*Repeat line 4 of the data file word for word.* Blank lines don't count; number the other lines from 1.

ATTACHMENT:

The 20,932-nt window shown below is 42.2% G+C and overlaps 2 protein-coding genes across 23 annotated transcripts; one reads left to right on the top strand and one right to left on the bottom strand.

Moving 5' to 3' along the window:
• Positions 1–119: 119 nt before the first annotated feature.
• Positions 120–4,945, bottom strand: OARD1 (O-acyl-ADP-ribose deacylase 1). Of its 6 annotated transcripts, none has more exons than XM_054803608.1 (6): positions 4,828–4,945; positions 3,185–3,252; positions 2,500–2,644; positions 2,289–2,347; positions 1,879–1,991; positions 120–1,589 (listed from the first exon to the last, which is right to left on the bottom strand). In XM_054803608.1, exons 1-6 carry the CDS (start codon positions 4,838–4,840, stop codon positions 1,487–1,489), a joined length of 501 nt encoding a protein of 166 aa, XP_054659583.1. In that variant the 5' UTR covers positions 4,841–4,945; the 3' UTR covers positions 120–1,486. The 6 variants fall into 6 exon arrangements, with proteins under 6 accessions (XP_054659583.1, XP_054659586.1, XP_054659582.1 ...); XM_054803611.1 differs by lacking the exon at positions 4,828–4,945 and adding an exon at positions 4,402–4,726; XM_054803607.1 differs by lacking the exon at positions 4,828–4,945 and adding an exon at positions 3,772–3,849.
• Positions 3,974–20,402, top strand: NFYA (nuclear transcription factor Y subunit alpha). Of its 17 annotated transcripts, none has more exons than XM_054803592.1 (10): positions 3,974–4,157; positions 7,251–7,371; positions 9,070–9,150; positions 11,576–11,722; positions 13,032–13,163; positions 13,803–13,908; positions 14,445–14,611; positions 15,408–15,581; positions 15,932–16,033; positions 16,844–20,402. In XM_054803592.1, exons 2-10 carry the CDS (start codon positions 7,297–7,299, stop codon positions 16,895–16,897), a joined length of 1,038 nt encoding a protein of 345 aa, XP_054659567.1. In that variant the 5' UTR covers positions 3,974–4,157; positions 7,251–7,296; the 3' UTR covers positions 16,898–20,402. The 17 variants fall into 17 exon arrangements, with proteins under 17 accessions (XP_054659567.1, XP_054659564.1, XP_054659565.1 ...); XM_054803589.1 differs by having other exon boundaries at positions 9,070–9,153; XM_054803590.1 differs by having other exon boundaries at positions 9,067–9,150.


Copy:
• Positions 120–4,945, bottom strand: OARD1 (O-acyl-ADP-ribose deacylase 1). Of its 6 annotated transcripts, none has more exons than XM_054803608.1 (6): positions 4,828–4,945; positions 3,185–3,252; positions 2,500–2,644; positions 2,289–2,347; positions 1,879–1,991; positions 120–1,589 (listed from the first exon to the last, which is right to left on the bottom strand). In XM_054803608.1, exons 1-6 carry the CDS (start codon positions 4,838–4,840, stop codon positions 1,487–1,489), a joined length of 501 nt encoding a protein of 166 aa, XP_054659583.1. In that variant the 5' UTR covers positions 4,841–4,945; the 3' UTR covers positions 120–1,486. The 6 variants fall into 6 exon arrangements, with proteins under 6 accessions (XP_054659583.1, XP_054659586.1, XP_054659582.1 ...); XM_054803611.1 differs by lacking the exon at positions 4,828–4,945 and adding an exon at positions 4,402–4,726; XM_054803607.1 differs by lacking the exon at positions 4,828–4,945 and adding an exon at positions 3,772–3,849.